Body Donation – It’s Not What You Think

For most people, the idea of donating your body to science after their death is not something they’ve ever seriously considered. If you ask, they’d probably tell you it’s because that’s something that only the indigent do; or that they would rather have a traditional funeral so that their loved ones can properly mourn their loss.

Though these folks are almost certainly sincere in their beliefs about the process of passing your body along to medical science, they’re not up to date on body donation facts.

Donating your body to medical research is a very sober process that’s handled caring professionals at every step of the way. And though it’s not just for poor people with no other options, it does offer some serious economic advantages to the surviving family members.

If you’ve got an open mind, and are interested in giving back something to society after you’ve passed on, here are facts about body donationyou might be interested in hearing about.

Donation – Not Dissection

One common misconception about body donation is that you’ll be handing your remains over to a medical school where a bunch of young med students will spend a few months dissecting your organs. That is something completely different from modern body donation.

If you agree to allow researchers to use your remains, they usually only remove a few organs or tissue samples. This is normally done within a couple of days after your death and all the work is handled by professional researchers at accredited research facilities.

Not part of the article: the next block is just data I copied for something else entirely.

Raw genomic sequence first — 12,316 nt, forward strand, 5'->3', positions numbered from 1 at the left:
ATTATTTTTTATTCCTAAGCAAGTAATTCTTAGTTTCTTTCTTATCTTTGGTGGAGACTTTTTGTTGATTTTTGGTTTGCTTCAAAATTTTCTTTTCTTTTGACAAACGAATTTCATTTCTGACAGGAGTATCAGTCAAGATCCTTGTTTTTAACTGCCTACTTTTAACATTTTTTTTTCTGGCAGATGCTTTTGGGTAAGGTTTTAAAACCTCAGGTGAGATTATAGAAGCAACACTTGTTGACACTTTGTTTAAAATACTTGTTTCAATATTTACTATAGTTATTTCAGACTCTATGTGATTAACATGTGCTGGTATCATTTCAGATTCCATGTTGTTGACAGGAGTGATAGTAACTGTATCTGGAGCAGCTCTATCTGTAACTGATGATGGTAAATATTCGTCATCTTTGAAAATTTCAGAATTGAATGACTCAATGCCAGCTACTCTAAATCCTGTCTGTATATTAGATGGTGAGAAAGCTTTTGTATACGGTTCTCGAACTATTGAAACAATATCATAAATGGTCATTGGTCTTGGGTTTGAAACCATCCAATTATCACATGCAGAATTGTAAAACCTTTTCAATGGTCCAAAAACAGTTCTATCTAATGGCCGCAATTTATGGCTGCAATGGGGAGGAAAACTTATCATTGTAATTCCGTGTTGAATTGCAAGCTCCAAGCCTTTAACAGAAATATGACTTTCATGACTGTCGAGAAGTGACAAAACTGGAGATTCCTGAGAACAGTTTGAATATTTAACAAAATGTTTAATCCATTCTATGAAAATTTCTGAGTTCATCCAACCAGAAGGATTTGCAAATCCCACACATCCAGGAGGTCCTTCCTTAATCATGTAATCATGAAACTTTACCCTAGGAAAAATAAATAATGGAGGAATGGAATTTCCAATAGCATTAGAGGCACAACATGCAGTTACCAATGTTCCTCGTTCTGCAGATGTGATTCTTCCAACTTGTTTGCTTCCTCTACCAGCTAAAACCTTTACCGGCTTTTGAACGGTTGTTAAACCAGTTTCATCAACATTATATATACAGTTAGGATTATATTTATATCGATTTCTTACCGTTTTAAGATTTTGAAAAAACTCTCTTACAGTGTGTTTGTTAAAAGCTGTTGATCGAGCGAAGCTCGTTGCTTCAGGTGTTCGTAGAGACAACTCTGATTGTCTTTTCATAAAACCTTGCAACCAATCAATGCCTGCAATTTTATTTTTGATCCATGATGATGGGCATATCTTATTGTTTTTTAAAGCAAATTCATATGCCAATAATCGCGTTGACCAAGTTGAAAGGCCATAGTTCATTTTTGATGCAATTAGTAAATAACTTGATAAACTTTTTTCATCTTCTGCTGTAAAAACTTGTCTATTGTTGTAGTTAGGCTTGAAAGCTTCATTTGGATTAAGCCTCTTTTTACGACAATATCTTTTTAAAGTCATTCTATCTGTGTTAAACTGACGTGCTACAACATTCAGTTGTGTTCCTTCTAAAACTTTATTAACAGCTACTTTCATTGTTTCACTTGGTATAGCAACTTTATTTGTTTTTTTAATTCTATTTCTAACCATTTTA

In most cases, your cremated remains can be returned to your family to use in the memorial or funeral service of your choice. This is a far cry from the months-long dissection process that takes place in medical school cadaver labs.

The Economics of Body Donation

One unexpected benefit of body donation is purely economical and can be a real gift to your survivors as they mourn their loss. That’s because most body donation services will cover some of the costs associated with dying that most of us rarely consider.

For starters, donation services normally pay the cost of having your remains transported from your place of death to a licensed funeral home. From there, the mortician will arrange transportation to the research facility. They’ll also file all the necessary paperwork for getting a proper death certificate. (That’s one pile of paperwork no one wants to face.)

Once the researchers have completed their work, they’ll return your remains to the mortician for cremation. The donation service also covers the cost of cremation, which can be several thousand dollars.

Your Funeral, Your Way

Once your cremated remains have been returned to your family, they can use them in the funeral or memorial service of your choice. If you want a traditional religious funeral service, that’s definitely still an option, even if you’ve donated your body. Most major religions have no prohibitions against this type of activity.

If you’re willing to do a little research, you’ll find that body donation offers plenty of benefits and is not, in most cases, what you think it is.

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